Today we are going to Muse about English and the problems with spelling. If this is your first visit, welcome to Musings. If you have been here before, welcome back. Over time we are going to talk about many things: the past, the present, perhaps the future, travel, art, society and more. Wherever my musing takes me. I hope you will come along with me.
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Which is correct?
Last month the news featured some young contestants in a spelling bee. They were amazing and could spell words I had never even heard of before. I don’t know how they do it. There are so many oddities in the way we spell.
It seems that there are several forms of English: American English and British English being the principal ones. They have many similarities but in certain instances they differ in spelling and in how the language is spoken. For example, an American will say something is burned. An Englishman will say something is burnt. An American will say, “I’ll see you Tuesday” where an Englishman will say “I’ll see you on Tuesday”.
Many of the differences were intentional and can be traced back to one man, Noah Webster, known later for his Dictionary. Noah Webster was a great educator in the early days of our United States. According to Wikipedia he felt the country was superior to Europe.
He wanted to differentiate the United States from Europe in the use of language. Wikipedia goes on to say “Webster believed that English spelling rules were unnecessarily complex, so his dictionary introduced American English spellings, replacing “colour” with “color”, substituting “wagon” for “waggon”, and printing “center” instead of “centre”. He also added American words, like “skunk” and “squash”, that did not appear in British dictionaries.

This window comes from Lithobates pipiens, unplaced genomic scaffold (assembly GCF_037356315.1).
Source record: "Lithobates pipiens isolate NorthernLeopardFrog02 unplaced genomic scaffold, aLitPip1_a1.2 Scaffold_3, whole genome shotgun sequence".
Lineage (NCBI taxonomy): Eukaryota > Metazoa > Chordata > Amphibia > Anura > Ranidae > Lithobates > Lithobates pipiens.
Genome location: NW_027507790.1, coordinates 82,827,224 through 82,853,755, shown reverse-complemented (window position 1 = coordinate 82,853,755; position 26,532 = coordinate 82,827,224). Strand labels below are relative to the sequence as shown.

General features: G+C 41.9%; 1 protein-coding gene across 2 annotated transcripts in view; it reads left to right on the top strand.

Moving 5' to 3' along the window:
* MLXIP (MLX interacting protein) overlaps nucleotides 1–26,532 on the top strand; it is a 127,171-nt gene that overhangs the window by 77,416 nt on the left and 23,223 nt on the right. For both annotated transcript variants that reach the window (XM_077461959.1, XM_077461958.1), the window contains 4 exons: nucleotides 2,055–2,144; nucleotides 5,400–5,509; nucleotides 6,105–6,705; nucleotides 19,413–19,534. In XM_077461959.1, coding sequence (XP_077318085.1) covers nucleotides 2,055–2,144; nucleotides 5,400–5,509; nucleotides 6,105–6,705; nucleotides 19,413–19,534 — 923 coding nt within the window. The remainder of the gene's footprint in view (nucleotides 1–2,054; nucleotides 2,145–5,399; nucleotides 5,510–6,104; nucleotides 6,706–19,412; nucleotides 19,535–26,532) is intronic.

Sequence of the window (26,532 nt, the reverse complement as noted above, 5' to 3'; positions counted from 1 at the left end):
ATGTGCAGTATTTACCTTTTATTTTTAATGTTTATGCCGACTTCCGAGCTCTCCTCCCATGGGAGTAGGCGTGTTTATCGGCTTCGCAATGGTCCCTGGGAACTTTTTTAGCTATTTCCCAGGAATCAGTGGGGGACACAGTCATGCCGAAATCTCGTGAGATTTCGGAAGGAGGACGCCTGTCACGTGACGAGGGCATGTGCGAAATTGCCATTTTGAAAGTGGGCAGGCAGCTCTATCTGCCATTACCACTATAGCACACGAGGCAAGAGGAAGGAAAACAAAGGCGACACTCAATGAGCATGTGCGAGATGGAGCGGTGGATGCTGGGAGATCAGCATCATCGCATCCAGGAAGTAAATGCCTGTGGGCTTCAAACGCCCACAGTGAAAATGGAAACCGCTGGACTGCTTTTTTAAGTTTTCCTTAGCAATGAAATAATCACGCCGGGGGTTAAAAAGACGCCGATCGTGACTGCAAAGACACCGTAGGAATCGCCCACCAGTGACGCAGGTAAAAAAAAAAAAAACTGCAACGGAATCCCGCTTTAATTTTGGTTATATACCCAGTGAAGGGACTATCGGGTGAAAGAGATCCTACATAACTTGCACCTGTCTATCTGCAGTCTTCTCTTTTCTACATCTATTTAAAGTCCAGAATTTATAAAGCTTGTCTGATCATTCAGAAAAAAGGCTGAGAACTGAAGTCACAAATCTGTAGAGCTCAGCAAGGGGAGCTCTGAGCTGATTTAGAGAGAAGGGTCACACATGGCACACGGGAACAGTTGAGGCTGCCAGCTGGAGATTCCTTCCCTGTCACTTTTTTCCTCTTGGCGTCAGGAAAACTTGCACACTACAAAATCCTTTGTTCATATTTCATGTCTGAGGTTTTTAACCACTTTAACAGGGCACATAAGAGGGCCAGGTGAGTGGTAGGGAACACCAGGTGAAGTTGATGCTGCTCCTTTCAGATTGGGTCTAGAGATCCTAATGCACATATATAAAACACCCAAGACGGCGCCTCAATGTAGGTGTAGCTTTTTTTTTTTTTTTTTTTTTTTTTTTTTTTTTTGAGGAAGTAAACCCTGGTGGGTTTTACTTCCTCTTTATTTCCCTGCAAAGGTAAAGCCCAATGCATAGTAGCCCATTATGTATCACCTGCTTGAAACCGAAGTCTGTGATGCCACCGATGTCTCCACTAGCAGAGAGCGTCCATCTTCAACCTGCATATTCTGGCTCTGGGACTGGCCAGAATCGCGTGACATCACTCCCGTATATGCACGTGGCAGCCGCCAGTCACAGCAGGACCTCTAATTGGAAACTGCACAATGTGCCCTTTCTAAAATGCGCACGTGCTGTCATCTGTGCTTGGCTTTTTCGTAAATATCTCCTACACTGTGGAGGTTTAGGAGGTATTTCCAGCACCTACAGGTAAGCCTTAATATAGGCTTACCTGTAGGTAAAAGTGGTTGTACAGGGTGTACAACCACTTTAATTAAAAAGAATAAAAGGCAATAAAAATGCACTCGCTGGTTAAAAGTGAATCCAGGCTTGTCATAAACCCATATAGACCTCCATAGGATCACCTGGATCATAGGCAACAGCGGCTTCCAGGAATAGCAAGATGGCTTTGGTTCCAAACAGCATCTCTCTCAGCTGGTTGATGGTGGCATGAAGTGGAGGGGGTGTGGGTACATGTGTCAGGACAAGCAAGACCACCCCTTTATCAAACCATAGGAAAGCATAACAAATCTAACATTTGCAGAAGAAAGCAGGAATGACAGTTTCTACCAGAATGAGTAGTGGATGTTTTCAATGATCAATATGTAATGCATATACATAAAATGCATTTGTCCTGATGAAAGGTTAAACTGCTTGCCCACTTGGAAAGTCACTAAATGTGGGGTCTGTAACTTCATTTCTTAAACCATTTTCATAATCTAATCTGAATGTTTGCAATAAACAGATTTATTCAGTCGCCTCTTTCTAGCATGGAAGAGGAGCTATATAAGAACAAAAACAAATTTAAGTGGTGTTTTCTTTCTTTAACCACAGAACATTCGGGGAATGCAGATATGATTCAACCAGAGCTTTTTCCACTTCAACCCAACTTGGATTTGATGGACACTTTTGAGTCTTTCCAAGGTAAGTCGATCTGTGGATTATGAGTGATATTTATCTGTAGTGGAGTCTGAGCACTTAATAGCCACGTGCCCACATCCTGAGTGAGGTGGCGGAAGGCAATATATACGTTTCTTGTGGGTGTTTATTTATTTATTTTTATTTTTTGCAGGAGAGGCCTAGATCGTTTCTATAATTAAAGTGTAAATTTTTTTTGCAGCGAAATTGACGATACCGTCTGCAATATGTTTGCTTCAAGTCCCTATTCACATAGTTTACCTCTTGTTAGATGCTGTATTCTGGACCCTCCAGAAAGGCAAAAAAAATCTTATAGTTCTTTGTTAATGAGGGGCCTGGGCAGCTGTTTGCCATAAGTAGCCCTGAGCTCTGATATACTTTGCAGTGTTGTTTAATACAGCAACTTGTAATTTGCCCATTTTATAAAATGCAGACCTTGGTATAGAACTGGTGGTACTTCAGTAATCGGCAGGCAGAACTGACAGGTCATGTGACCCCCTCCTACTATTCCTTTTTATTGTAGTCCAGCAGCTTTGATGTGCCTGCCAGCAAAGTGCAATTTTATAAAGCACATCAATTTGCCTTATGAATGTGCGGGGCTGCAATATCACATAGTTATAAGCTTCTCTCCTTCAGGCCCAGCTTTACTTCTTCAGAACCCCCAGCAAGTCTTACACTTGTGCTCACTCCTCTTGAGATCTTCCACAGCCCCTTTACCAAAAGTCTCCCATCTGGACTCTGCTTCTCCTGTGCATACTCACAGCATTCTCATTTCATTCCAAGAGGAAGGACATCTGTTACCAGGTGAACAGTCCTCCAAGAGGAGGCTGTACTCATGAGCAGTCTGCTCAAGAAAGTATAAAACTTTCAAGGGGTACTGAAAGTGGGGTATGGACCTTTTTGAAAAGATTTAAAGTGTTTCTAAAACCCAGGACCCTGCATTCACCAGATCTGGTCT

He is an interesting person to read about.
But as to the subject of English in general, anyway you look at it, English is full of inconsistencies.
Most words ending in an unstressed -our in British English (e.g. colour, flavour, harbour, honour, humour, labour, neighbour, rumour) end in -or in American English (color, flavor, harbor, honor, humor, labor, neighbor, rumor). Wherever the vowel is unreduced in pronunciation, e.g. contour, velour, paramour and troubadour the spelling is the same everywhere.
In British English, some words from French, Latin or Greek end with a consonant followed by -re, with the -re unstressed and pronounced /əɹ/. In American English, most of these words have the ending -er. The difference is most common for words ending -bre or -tre: British spellings calibre, centre, fibre, goitre, litre, lustre, manoeuvre,meagre, metre, mitre, nitre, ochre, reconnoitre, sabre, saltpetre, sepulchre, sombre, spectre, theatre (see exceptions) and titre all have -er in American spelling.
Most English words that today use -er were spelled -re at one time or another. In American English, almost all of these have become -er, while in British English only some of them have. The latter include chapter, December, disaster, enter, filter, letter, member, minister, monster, November, number, October, oyster, perimeter, parameter,powder,proper, September, sober and tender.
-ise, -ize (-isation, -ization)
American spelling avoids -ise endings in words like organize, realize and recognize. British spelling mostly uses -ise, while -ize is also used (organise / organize, realise /realize, recognise / recognize)
This is mind numbing to me. Thank you for spellcheck.
more to come
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